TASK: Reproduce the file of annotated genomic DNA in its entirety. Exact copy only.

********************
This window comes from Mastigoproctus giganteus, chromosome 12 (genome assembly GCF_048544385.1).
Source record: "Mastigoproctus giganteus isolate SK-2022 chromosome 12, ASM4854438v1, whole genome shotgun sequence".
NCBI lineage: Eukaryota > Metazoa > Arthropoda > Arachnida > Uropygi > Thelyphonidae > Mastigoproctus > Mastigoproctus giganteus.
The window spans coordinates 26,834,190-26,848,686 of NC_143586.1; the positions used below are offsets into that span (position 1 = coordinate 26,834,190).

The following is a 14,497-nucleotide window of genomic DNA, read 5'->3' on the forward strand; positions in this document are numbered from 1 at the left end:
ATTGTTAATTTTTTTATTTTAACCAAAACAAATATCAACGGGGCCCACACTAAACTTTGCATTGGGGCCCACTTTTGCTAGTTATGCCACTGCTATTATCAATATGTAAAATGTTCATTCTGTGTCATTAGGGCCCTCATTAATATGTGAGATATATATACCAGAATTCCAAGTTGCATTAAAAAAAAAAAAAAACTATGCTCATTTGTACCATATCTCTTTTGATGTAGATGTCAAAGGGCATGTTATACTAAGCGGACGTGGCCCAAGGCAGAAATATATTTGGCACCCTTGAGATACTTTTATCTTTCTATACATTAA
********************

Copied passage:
This window comes from Mastigoproctus giganteus, chromosome 12 (genome assembly GCF_048544385.1).
Source record: "Mastigoproctus giganteus isolate SK-2022 chromosome 12, ASM4854438v1, whole genome shotgun sequence".
NCBI lineage: Eukaryota > Metazoa > Arthropoda > Arachnida > Uropygi > Thelyphonidae > Mastigoproctus > Mastigoproctus giganteus.
The window spans coordinates 26,834,190-26,848,686 of NC_143586.1; the positions used below are offsets into that span (position 1 = coordinate 26,834,190).

The following is a 14,497-nucleotide window of genomic DNA, read 5'->3' on the forward strand; positions in this document are numbered from 1 at the left end:
ATTGTTAATTTTTTTATTTTAACCAAAACAAATATCAACGGGGCCCACACTAAACTTTGCATTGGGGCCCACTTTTGCTAGTTATGCCACTGCTATTATCAATATGTAAAATGTTCATTCTGTGTCATTAGGGCCCTCATTAATATGTGAGATATATATACCAGAATTCCAAGTTGCATTAAAAAAAAAAAAAAACTATGCTCATTTGTACCATATCTCTTTTGATGTAGATGTCAAAGGGCATGTTATACTAAGCGGACGTGGCCCAAGGCAGAAATATATTTGGCACCCTTGAGATACTTTTATCTTTCTATACATTAA